Nigeria is one of the powerhouses of Africa, with a strong international profile. Ask any Westerner to name an African nation, and you can be sure that Nigeria will be one of (if not the) first to be mentioned. As a consequence, Nigeria has attracted a lot of welcome foreign investment over the last few years, which has caused something of an economic boom. Nigerian business has benefited greatly from this – despite political problems. However, recent developments may indicate that advance has come rather too fast, and the speed at which the economy has grown has left little time in which to shore up and protect the nation’s economic status. The plummeting prices of oil and a burgeoning instability with local currency the Naira is leading many Nigerian commentators to wonder if our economic boom was a metaphorical house of sand, about to crumble on its unsteady foundations.
The Oil Effect
The oil industry has always been one of boom and bust – but the downturn currently afflicting the industry is the worst for almost thirty years. A combination of factors has led to a slide in prices which is proving catastrophic for many related interests all over the world. With its enormous profits and many controlling interests, the oil industry is one of few which can alter the economic state of the entire world, and Nigeria in particular is currently feeling its effects. Nigerian and Saudi oil, once sold almost exclusively to the United States, is now branching out into other markets – and the action of market forces has thus caused competitors to drop prices in order to seem more appealing. This benefits motorists and those who routinely buy oil, but hits oil producing countries which may rely upon oil to underpin their economies hard. Many believe that oil prices will naturally recover as production slows – but others fear that this recovery will come too late for many Nigerians.
Slide Of The Naira
Understanding the serious impact the declining oil prices could have upon the Nigerian economy, the Central Bank Of Nigeria have issued a series of regulations designed to protect the Naira and reduce the potentially destabilising impact of foreign currency upon Nigeria’s own finances. They have also devalued the Naira to bring it in line with the international and internal economic situation, and to prevent such harmful economic phenomena as hyperinflation. Unfortunately, this has not translated well onto the streets – where the practical value of the Naira is higher than the banked value of it, leading a lot of people to make rather a lot of money in a very short space of time. What the CBN is trying to do may be admirable – to bolster and insure the currency against the vagaries of the market – but in reality a more advanced economic infrastructure is required if the currency is to withstand the storms of international finance. Just like a business without insurance, the currency is very vulnerable to financial shocks and buffets. The Nigerian currency needs to be able to stand on its own two feet – which will take a good deal more controlled and progressive economic development.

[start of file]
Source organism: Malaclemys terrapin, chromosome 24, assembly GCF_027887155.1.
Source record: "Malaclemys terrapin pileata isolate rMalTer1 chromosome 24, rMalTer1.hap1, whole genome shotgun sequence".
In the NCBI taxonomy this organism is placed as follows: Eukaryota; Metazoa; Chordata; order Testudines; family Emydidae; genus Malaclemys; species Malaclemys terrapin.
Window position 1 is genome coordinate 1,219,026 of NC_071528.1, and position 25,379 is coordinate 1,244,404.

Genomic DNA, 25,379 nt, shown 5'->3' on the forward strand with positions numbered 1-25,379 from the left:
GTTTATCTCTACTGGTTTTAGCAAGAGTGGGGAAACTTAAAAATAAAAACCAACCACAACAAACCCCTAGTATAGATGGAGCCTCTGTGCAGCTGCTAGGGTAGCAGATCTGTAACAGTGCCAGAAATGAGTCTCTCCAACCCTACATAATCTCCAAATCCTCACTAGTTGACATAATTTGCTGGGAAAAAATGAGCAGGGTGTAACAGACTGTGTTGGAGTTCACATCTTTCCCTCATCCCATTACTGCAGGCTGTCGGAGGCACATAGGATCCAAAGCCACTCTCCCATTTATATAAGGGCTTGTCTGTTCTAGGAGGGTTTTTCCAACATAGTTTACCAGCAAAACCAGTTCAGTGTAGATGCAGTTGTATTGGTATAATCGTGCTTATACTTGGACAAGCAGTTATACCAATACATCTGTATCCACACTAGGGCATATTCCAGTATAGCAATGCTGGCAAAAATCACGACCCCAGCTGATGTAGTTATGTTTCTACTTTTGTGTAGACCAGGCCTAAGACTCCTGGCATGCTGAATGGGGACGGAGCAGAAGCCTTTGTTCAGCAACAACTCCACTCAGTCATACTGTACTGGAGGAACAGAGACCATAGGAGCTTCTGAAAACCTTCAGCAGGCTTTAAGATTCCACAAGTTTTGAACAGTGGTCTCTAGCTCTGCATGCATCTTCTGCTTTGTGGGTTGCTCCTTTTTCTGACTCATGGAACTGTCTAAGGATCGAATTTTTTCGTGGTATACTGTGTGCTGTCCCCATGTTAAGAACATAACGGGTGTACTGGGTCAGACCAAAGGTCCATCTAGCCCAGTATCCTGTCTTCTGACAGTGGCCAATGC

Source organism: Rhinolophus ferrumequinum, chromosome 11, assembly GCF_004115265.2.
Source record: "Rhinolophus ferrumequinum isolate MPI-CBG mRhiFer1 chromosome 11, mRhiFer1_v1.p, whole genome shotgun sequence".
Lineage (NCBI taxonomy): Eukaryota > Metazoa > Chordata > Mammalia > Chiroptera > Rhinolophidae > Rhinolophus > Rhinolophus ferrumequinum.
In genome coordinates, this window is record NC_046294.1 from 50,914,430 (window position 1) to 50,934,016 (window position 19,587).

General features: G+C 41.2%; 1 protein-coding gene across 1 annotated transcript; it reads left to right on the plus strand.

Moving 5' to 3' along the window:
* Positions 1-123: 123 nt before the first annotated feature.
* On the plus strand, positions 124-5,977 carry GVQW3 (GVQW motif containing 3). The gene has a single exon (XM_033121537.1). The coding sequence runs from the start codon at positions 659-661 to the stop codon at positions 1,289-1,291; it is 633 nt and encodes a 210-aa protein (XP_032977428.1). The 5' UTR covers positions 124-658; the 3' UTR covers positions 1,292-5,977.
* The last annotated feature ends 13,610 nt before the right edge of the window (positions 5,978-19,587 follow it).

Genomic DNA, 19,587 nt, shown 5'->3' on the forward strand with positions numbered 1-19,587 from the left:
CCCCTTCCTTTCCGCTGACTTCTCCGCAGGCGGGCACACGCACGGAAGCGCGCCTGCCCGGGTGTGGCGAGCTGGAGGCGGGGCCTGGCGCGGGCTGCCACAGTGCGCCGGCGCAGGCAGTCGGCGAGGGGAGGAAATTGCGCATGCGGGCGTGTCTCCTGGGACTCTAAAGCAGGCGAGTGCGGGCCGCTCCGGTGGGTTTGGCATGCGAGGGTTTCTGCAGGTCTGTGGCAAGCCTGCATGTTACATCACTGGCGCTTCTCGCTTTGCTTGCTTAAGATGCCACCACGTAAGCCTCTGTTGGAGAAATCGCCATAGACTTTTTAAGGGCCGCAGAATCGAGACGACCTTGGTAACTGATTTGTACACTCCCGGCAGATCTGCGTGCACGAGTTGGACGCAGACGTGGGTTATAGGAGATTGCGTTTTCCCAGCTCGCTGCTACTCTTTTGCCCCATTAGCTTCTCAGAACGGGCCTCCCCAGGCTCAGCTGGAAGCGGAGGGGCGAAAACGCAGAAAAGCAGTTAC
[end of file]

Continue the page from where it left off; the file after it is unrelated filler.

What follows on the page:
If the Naira is ever going to become a world-beating currency, able to compete against the dollar, the pound, and the yen, it will need to be able to test itself in the international market. Without foreign interchange of currency, the Naira will be unable to strengthen itself and flex its muscles in the currents of international finance. While CBN intervention has occurred for the best reasons, the economic reality is that the Naira is already vulnerable to the vagaries of the international market (as the disparity between its banked and street value demonstrates). Surely it is better to give the Naira its head and let it fight its own battles rather than to coddle it within the ‘safe’ environs of Nigeria? The CBN is scared that Nigerians will turn to other currencies if the Naira is allowed to fall against the dollar and its compatriots – but this is precisely what will happen should the Naira become a ‘toy’ currency used only by Nigerian dignitaries and nobody else. Oil prices will recover, and when they do so Nigeria must take pains to set up a strong, solid economic infrastructure which will allow the Naira to float freely upon the international economic markets.
This was contributed by Eve Noble for Tekedia.